MnDOT gathering input on bike plan
Fri, 05/02/2014 - 10:19am admin
Bicycling is becoming more and more popular in Minnesota, and the Minnesota Dept. of Transportation (MnDOT) is working to make it easier for bicyclists to get from place to place.
Last Wednesday, more than 60 people attended a two-hour statewide bicycle planning meeting held by MnDOT at the Whitney Senior Center in St. Cloud. It covered District 3, and was one of nine meetings MnDOT has scheduled over the next month for its different districts throughout the state.
District 3 includes Aitkin, Benton, Cass, Crow Wing, Isanti, Kanabec, Mille lacs, Morrison, Sherburne, Stearns, Todd, Wadena and Wright counties.
Greta Alquist, planner at MnDOT’s Transit Section, told the group the meeting was an opportunity for members of the public to evaluate existing bicycle facilities and give their input about what they would like to see.
“The purpose of the study is to get a better understanding of how we can integrate biking into our transportation system in a more efficient way,” she said. “We also want to know what the public thinks in terms of what we can do better.”
MnDOT had a preliminary statewide planning study in 2012. About 300 people participated in that study and all the comments were included online.
Alquist said it was clear from the study that people wanted better planning for bike facilities, trails and connections between destinations.
“What we heard - we needed to improve how we can be more consistent about how we think about bikes in all of our projects, to make sure we’re at least asking the right questions,” she said. “While we have one of the best systems in the country for bike infrastructure, there are still a lot of gaps.”
Antonio Rosell of Community Design Group, a consulting firm hired by MnDOT to do a bicycle system study, was the meeting’s coordinator. He set up a series of workshop activities for participants to use as a guide for their biking preferences.
In addition to filling out a comment card and a survey of their bicycling habits, the group was asked to evaluate different existing roadside paths.
Along the walls of the room were photos of roadways with different biking areas, including two-foot and four-foot wide paved and unpaved shoulders on rural roads, separated bike lanes on city streets and shared bike/motor vehicle lanes. Participants marked which they preferred, where they felt safe riding and where they would never ride.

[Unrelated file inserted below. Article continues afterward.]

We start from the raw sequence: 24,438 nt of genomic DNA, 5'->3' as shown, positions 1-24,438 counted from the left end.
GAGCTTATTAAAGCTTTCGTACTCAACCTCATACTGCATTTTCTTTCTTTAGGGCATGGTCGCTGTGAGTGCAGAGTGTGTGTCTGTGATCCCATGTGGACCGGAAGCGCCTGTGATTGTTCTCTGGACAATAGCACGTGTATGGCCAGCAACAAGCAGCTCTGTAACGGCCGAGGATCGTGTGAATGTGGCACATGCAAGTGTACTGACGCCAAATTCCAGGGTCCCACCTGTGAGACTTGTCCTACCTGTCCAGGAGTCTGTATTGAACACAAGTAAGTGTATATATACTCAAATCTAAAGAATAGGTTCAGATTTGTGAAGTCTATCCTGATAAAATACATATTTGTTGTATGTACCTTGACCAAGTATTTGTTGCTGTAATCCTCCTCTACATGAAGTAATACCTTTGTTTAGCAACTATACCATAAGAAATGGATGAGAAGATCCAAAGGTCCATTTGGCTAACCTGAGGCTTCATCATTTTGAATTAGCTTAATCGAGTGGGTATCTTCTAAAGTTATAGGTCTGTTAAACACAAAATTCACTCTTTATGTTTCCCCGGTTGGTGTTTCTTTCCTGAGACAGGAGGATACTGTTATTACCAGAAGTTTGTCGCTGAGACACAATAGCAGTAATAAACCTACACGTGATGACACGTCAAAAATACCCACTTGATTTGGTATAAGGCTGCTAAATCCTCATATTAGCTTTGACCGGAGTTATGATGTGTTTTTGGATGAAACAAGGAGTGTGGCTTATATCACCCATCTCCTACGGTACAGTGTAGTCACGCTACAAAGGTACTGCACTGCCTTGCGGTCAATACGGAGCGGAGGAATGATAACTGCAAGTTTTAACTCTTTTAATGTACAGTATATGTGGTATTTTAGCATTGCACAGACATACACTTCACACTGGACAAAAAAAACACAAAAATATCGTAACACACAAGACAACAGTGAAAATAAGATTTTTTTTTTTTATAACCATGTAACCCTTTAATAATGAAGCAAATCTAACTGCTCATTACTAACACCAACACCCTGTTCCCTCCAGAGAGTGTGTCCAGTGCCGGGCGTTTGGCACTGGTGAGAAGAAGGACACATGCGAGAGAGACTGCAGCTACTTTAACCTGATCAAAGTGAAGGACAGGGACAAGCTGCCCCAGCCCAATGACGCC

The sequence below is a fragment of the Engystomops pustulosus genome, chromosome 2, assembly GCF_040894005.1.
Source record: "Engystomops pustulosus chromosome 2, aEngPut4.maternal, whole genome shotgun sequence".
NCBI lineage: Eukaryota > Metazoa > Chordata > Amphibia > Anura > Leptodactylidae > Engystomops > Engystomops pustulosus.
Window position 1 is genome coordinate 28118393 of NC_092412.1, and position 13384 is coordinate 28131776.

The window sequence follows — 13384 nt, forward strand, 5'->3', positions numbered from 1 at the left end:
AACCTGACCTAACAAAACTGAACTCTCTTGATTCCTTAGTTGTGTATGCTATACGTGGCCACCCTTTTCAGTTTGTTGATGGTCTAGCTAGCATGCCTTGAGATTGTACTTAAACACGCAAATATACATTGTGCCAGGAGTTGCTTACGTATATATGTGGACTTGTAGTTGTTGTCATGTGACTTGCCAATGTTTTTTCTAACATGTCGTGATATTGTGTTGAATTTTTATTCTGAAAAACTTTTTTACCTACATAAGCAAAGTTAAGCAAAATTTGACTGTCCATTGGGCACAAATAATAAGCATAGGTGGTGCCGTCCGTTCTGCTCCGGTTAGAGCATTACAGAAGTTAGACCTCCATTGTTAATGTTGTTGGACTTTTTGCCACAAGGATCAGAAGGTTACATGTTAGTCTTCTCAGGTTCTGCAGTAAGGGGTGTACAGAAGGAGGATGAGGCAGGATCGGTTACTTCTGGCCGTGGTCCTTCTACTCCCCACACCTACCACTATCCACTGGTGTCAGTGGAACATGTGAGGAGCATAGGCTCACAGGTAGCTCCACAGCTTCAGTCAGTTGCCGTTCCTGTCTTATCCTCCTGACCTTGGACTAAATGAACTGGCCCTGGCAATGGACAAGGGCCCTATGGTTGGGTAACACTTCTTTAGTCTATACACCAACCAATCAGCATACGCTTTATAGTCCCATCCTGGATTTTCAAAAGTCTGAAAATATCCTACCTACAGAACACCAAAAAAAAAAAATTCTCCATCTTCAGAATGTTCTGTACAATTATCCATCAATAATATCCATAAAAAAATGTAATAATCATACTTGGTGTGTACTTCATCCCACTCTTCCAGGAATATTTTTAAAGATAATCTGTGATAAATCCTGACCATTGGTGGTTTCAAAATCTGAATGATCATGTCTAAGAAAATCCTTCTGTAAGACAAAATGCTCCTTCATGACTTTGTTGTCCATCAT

In another exercise, participants were asked to choose the best things MnDOT could do to make it more convenient for more people to ride a bike.
The top answers were:
* Fewer gaps in bicycle routes;
* More miles of off-street trails;
* More miles of wide roadway shoulder;
* More separation between bicyclists and cars.
When asked where MnDOT should direct its bicycle infrastructure investments, the top responses were:
* Routes and connections inside cities and towns;
* Routes between cities and towns;
* Routes providing access to Main Street/Downtown districts;
* Routes to regional parks.
In other activities, participants formed groups and chose their top 10 preferred destinations on a map, then selected existing roads as possible bike routes to connect their destinations.
“What are some destinations you want to reach, either long distance or locally within your own city or town, and how can we connect those?” asked Rosell. “What are the routes that are the most important to you?”
Alquist said people knew a lot more about their local areas and which routes are currently used by bicyclists. She said MnDOT needed that input when trying to plan connections.
“We just control state highways, but we recognize there are a lot of highways that go straight through town,” she said. “We want to know how our roads can either provide a connection or are currently a barrier.”
When asked how MnDOT could have any impact on roads not under its jurisdiction, Rosell said it would be a collaboration.
“As part of the project, we are compiling all of the comments and will share all of the information with the cities and counties, and partners that are involved with MnDOT work,” he said. “Even if your comments are not specific to a MnDOT road, they will be going to the proper place.”
Tim Mitchell, with MnDOT’s office of bicycle planning, said the goal is to have a draft plan done this summer.
Anyone who was not able to attend the workshop can take part in the study online. Questions, surveys and local interactive maps are available on www.mndot.gov/bike.